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July 14, 2011

Attack of the Crepe Myrtle 2011...




While we did have three crepe myrtle trees in the back yard of our home in Miami Shores, they were always a bit shy in their foliage and blooms (perhaps it was the sub-tropical climate or the limestone based soil), they were not a common sight for me growing up there, or in the Bahamas and Caribbean.

Since moving to Virginia in 1999 it seems these colorful summer bloomers have taken over. Don't get me wrong, it's beautiful to drive down most streets in the residential areas and see something similar to the above picture and the blooms last for months. They just keep on coming... The photos above were taken about six months apart, (the top was taken today, the bottom taken during one of our snow storms this winter). The following was taken on Independence Day looking towards the house (from down the street)..


Most of the blooms in our "gayborhood" are of the deep pink/fuchsia variety (seems the deep red and lavender are unusual up this way)... If not kept well groomed, the flowers are a mess. Covering cars, sidewalks, and even grassy areas. Fortunately, they are worth the headaches as they add a summer-like feeling to the whole area...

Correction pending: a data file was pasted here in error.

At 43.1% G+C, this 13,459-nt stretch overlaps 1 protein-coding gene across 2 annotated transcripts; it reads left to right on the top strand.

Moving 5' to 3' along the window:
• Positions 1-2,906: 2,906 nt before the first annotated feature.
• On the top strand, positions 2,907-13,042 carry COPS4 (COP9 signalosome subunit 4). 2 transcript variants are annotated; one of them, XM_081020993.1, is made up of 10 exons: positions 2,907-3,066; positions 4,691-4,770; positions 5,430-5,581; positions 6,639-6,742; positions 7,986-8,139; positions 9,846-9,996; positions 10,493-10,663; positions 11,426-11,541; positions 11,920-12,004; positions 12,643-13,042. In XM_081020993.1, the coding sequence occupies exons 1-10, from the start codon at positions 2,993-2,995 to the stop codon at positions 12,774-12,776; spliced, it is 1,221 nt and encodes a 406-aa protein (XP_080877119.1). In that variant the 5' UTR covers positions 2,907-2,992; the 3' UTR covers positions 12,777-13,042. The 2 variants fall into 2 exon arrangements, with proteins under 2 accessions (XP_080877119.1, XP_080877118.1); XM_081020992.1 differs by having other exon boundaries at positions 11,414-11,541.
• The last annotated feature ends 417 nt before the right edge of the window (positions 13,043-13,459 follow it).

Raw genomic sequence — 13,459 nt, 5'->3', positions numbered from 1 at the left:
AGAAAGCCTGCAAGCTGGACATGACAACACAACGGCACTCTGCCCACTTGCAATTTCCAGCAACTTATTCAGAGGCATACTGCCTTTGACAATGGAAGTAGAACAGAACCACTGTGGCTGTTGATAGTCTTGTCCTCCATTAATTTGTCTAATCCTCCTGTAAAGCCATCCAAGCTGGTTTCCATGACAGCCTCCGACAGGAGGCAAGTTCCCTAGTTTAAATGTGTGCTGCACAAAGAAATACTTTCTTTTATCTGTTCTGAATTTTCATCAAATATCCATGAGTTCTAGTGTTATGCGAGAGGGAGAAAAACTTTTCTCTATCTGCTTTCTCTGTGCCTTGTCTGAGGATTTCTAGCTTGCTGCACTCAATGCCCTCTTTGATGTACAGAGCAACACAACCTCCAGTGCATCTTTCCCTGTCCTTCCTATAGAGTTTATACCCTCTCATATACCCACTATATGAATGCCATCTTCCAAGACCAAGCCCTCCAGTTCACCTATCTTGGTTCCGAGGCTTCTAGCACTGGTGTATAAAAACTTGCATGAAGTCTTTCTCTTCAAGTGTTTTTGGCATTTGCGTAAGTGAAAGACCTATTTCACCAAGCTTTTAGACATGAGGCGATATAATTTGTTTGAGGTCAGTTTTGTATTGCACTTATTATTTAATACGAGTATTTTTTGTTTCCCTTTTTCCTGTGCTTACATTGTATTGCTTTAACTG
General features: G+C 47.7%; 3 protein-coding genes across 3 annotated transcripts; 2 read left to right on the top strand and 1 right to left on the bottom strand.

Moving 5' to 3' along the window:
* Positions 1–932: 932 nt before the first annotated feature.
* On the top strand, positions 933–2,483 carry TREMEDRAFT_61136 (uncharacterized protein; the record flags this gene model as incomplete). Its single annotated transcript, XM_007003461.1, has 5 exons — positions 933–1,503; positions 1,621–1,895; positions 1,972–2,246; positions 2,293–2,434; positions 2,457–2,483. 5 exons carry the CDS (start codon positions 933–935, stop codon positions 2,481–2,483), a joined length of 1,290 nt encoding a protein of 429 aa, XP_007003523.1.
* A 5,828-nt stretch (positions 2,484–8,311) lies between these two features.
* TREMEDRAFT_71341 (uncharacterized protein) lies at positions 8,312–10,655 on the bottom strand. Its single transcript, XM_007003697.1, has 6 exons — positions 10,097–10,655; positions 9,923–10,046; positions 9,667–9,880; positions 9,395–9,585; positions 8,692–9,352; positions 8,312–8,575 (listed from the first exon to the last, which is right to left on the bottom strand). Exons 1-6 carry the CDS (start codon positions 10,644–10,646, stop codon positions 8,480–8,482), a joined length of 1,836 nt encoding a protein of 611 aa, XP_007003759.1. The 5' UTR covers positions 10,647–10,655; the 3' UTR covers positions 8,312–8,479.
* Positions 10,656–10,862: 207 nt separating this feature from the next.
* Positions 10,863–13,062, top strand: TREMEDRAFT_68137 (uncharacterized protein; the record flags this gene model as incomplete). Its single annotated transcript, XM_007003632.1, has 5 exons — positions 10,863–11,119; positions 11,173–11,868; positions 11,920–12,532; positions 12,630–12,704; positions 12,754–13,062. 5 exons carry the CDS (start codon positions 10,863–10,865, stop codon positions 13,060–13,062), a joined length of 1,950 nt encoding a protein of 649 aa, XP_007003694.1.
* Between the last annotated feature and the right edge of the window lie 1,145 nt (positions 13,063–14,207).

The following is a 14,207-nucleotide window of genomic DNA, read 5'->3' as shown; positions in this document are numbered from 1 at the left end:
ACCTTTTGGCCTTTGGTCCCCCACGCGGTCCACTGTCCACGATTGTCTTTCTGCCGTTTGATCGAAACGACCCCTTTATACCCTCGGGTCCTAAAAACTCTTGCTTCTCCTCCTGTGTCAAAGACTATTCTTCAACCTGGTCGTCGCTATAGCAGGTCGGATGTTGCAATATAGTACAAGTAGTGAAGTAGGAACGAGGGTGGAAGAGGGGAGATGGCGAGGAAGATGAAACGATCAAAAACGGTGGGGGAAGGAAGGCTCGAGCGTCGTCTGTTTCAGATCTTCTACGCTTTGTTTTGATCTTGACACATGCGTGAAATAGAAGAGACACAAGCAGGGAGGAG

Over and "Out" from Portsmouth, VA USA

4 comments:

Jay M. said...

I had two crepe myrtle trees in the front yard of a historic house I lived in in Petersburg. Holy crap, what a mess they were to clean up! I suggested trimming them back some (they were overpowering the yard) and you would have thought I'd suggested torching the town.

They are beautiful until they take over completely and you have to clean up under them!

LOL!!!

Peace <3
Jay

T said...

I planted a whole bunch of them last year, and, so far, only one of them has blooms. I don't know why. The foliage looks healthy. I hope mine will bloom soon.

Bob said...

We have several on our property and they are gorgeous when they bloom, though they don't do it at the same time, and some skip a year.

Thomas (Tom) Rimington said...

The trees here are like clockwork, although at our end of the street the are "challenged" and bloom about 2 weeks after the rest do... We call them "retarded"... You do have to "train" them in the fall though, perhaps our's need more education...

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